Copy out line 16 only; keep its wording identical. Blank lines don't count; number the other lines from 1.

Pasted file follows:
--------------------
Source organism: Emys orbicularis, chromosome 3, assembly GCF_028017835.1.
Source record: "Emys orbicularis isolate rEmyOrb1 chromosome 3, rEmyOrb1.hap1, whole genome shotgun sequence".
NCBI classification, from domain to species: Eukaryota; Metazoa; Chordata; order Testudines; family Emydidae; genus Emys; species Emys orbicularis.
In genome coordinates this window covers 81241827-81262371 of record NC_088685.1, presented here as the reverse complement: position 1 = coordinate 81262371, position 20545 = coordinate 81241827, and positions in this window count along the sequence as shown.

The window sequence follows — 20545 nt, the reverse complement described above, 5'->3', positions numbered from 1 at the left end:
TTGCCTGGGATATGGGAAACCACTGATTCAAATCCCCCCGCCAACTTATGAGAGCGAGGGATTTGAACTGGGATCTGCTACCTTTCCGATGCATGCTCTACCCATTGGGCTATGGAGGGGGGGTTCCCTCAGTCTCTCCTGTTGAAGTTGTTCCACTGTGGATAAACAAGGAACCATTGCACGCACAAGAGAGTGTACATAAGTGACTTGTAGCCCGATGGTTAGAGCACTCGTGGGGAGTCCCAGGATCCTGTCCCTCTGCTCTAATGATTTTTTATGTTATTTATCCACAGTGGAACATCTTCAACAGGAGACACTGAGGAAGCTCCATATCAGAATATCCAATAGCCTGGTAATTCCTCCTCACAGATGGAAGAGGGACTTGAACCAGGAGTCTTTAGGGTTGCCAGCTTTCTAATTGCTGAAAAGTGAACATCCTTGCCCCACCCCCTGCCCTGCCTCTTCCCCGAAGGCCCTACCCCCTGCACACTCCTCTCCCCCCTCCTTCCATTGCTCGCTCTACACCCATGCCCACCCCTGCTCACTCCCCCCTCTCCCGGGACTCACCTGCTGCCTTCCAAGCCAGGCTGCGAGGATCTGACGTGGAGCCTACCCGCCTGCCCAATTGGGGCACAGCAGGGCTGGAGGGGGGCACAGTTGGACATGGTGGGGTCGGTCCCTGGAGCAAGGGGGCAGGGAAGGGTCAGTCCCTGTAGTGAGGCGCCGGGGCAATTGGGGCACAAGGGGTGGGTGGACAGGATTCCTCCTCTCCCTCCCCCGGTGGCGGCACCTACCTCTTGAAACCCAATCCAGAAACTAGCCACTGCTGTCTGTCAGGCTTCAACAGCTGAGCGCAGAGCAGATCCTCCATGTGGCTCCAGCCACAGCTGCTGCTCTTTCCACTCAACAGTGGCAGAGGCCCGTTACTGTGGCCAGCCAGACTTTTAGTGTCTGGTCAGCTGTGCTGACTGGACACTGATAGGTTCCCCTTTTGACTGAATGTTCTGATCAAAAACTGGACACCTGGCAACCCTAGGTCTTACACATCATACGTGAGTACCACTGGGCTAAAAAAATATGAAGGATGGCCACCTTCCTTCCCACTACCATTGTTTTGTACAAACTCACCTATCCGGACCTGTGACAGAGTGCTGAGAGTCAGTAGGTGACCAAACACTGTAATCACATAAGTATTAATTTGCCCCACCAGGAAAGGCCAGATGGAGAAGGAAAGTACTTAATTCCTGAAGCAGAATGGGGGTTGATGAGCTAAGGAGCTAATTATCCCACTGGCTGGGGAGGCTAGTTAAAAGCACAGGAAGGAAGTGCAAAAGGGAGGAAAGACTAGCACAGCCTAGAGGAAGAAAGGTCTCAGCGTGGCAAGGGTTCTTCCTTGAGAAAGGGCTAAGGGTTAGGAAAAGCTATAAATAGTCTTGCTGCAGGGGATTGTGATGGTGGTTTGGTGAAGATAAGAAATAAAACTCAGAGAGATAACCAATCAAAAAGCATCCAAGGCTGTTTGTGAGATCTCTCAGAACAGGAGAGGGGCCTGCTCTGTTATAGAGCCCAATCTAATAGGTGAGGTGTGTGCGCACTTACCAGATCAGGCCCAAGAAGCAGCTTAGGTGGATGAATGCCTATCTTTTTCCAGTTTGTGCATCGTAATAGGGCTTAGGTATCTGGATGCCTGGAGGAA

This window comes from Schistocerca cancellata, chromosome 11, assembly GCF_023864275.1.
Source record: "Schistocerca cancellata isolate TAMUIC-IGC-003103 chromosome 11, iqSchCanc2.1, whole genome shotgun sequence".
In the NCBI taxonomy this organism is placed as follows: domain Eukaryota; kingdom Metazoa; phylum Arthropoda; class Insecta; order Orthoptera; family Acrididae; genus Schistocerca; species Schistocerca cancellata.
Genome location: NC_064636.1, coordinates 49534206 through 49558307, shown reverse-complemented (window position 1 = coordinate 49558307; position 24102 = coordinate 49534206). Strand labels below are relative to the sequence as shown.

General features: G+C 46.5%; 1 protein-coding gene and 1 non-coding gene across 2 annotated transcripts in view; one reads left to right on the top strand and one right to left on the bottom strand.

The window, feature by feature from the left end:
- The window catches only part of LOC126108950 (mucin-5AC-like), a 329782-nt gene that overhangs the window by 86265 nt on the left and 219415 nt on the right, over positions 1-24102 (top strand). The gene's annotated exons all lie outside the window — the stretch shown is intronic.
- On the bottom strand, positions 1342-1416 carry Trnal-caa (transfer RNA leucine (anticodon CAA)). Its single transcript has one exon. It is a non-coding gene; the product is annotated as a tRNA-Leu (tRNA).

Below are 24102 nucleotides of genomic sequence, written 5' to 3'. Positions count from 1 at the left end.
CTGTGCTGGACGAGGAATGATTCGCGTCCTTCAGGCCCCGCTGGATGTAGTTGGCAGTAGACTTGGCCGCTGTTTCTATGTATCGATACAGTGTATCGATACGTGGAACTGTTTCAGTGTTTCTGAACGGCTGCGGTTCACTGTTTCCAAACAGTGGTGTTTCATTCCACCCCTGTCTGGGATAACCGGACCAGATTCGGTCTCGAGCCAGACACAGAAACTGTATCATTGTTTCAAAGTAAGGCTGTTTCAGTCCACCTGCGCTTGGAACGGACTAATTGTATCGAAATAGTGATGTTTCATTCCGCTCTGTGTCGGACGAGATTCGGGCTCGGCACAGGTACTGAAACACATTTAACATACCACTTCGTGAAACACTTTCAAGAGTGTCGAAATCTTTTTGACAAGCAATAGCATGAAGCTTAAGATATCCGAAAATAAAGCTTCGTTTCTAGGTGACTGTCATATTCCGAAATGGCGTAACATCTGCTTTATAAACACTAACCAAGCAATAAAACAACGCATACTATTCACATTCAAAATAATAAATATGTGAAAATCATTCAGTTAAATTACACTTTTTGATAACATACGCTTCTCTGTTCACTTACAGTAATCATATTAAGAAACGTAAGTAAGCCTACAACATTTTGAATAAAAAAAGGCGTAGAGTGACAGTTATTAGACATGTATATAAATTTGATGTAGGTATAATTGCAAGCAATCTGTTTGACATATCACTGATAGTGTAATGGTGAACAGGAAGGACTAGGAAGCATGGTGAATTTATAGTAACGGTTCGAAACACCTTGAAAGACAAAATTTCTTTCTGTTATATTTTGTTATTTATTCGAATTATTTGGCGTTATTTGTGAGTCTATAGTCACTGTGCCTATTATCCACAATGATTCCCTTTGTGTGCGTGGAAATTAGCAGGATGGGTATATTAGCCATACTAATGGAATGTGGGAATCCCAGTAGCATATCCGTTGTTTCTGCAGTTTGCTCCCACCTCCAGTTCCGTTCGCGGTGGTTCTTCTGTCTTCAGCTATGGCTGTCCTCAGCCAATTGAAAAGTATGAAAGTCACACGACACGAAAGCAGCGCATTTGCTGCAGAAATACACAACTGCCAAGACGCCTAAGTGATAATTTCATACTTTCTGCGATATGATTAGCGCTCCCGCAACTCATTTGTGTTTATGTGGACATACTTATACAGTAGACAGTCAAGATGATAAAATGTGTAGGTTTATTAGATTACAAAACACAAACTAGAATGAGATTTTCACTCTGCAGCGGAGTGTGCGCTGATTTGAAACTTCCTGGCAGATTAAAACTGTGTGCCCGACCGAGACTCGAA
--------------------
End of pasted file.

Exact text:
CTGTGCTGGACGAGGAATGATTCGCGTCCTTCAGGCCCCGCTGGATGTAGTTGGCAGTAGACTTGGCCGCTGTTTCTATGTATCGATACAGTGTATCGATACGTGGAACTGTTTCAGTGTTTCTGAACGGCTGCGGTTCACTGTTTCCAAACAGTGGTGTTTCATTCCACCCCTGTCTGGGATAACCGGACCAGATTCGGTCTCGAGCCAGACACAGAAACTGTATCATTGTTTCAAAGTAAGGCTGTTTCAGTCCACCTGCGCTTGGAACGGACTAATTGTATCGAAATAGTGATGTTTCATTCCGCTCTGTGTCGGACGAGATTCGGGCTCGGCACAGGTACTGAAACACATTTAACATACCACTTCGTGAAACACTTTCAAGAGTGTCGAAATCTTTTTGACAAGCAATAGCATGAAGCTTAAGATATCCGAAAATAAAGCTTCGTTTCTAGGTGACTGTCATATTCCGAAATGGCGTAACATCTGCTTTATAAACACTAACCAAGCAATAAAACAACGCATACTATTCACATTCAAAATAATAAATATGTGAAAATCATTCAGTTAAATTACACTTTTTGATAACATACGCTTCTCTGTTCACTTACAGTAATCATATTAAGAAACGTAAGTAAGCCTACAACATTTTGAATAAAAAAAGGCGTAGAGTGACAGTTATTAGACATGTATATAAATTTGATGTAGGTATAATTGCAAGCAATCTGTTTGACATATCACTGATAGTGTAATGGTGAACAGGAAGGACTAGGAAGCATGGTGAATTTATAGTAACGGTTCGAAACACCTTGAAAGACAAAATTTCTTTCTGTTATATTTTGTTATTTATTCGAATTATTTGGCGTTATTTGTGAGTCTATAGTCACTGTGCCTATTATCCACAATGATTCCCTTTGTGTGCGTGGAAATTAGCAGGATGGGTATATTAGCCATACTAATGGAATGTGGGAATCCCAGTAGCATATCCGTTGTTTCTGCAGTTTGCTCCCACCTCCAGTTCCGTTCGCGGTGGTTCTTCTGTCTTCAGCTATGGCTGTCCTCAGCCAATTGAAAAGTATGAAAGTCACACGACACGAAAGCAGCGCATTTGCTGCAGAAATACACAACTGCCAAGACGCCTAAGTGATAATTTCATACTTTCTGCGATATGATTAGCGCTCCCGCAACTCATTTGTGTTTATGTGGACATACTTATACAGTAGACAGTCAAGATGATAAAATGTGTAGGTTTATTAGATTACAAAACACAAACTAGAATGAGATTTTCACTCTGCAGCGGAGTGTGCGCTGATTTGAAACTTCCTGGCAGATTAAAACTGTGTGCCCGACCGAGACTCGAA